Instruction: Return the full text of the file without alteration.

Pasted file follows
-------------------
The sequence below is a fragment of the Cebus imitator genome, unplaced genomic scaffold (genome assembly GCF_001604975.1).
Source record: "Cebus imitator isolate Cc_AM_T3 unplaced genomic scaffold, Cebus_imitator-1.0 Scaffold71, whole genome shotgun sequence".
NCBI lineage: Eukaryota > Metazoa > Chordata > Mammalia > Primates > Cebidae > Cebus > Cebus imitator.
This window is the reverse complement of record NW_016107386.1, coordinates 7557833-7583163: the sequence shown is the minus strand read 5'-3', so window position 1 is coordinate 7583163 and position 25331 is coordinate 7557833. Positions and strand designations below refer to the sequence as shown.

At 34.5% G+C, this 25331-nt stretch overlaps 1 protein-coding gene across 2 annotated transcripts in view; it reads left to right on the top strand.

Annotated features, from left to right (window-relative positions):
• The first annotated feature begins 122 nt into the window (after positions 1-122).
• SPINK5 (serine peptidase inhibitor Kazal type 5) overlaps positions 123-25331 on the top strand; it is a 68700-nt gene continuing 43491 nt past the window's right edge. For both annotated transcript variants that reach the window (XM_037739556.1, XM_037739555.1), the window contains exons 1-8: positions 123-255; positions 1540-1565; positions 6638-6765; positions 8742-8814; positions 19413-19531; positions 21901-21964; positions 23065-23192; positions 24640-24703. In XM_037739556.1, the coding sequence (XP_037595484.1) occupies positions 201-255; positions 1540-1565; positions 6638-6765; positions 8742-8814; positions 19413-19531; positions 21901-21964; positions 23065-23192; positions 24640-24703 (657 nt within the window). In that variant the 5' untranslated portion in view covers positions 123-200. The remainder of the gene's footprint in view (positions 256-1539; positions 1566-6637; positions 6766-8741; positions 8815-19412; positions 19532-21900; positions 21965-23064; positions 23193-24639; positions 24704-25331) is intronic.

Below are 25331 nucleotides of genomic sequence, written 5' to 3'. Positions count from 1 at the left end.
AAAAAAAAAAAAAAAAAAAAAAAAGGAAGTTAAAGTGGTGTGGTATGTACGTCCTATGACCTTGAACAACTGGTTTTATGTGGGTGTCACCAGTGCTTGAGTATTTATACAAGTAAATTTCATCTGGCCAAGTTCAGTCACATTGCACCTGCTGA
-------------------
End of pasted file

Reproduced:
The sequence below is a fragment of the Cebus imitator genome, unplaced genomic scaffold (genome assembly GCF_001604975.1).
Source record: "Cebus imitator isolate Cc_AM_T3 unplaced genomic scaffold, Cebus_imitator-1.0 Scaffold71, whole genome shotgun sequence".
NCBI lineage: Eukaryota > Metazoa > Chordata > Mammalia > Primates > Cebidae > Cebus > Cebus imitator.
This window is the reverse complement of record NW_016107386.1, coordinates 7557833-7583163: the sequence shown is the minus strand read 5'-3', so window position 1 is coordinate 7583163 and position 25331 is coordinate 7557833. Positions and strand designations below refer to the sequence as shown.

At 34.5% G+C, this 25331-nt stretch overlaps 1 protein-coding gene across 2 annotated transcripts in view; it reads left to right on the top strand.

Annotated features, from left to right (window-relative positions):
• The first annotated feature begins 122 nt into the window (after positions 1-122).
• SPINK5 (serine peptidase inhibitor Kazal type 5) overlaps positions 123-25331 on the top strand; it is a 68700-nt gene continuing 43491 nt past the window's right edge. For both annotated transcript variants that reach the window (XM_037739556.1, XM_037739555.1), the window contains exons 1-8: positions 123-255; positions 1540-1565; positions 6638-6765; positions 8742-8814; positions 19413-19531; positions 21901-21964; positions 23065-23192; positions 24640-24703. In XM_037739556.1, the coding sequence (XP_037595484.1) occupies positions 201-255; positions 1540-1565; positions 6638-6765; positions 8742-8814; positions 19413-19531; positions 21901-21964; positions 23065-23192; positions 24640-24703 (657 nt within the window). In that variant the 5' untranslated portion in view covers positions 123-200. The remainder of the gene's footprint in view (positions 256-1539; positions 1566-6637; positions 6766-8741; positions 8815-19412; positions 19532-21900; positions 21965-23064; positions 23193-24639; positions 24704-25331) is intronic.

Below are 25331 nucleotides of genomic sequence, written 5' to 3'. Positions count from 1 at the left end.
AAAAAAAAAAAAAAAAAAAAAAAAGGAAGTTAAAGTGGTGTGGTATGTACGTCCTATGACCTTGAACAACTGGTTTTATGTGGGTGTCACCAGTGCTTGAGTATTTATACAAGTAAATTTCATCTGGCCAAGTTCAGTCACATTGCACCTGCTGA